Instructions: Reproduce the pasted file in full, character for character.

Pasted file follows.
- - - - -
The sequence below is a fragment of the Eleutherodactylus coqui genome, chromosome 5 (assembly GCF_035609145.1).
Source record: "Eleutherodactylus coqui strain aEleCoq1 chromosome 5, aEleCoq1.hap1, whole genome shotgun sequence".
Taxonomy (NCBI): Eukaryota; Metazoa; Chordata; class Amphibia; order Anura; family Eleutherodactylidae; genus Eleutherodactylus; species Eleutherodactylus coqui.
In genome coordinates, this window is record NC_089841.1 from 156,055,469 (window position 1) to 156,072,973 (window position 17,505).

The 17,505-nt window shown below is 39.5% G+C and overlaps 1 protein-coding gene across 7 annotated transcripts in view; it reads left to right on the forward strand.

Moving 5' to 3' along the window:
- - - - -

The sequence below is a fragment of the Eleutherodactylus coqui genome, chromosome 5 (assembly GCF_035609145.1).
Source record: "Eleutherodactylus coqui strain aEleCoq1 chromosome 5, aEleCoq1.hap1, whole genome shotgun sequence".
Taxonomy (NCBI): Eukaryota; Metazoa; Chordata; class Amphibia; order Anura; family Eleutherodactylidae; genus Eleutherodactylus; species Eleutherodactylus coqui.
In genome coordinates, this window is record NC_089841.1 from 156,055,469 (window position 1) to 156,072,973 (window position 17,505).

The 17,505-nt window shown below is 39.5% G+C and overlaps 1 protein-coding gene across 7 annotated transcripts in view; it reads left to right on the forward strand.

Moving 5' to 3' along the window: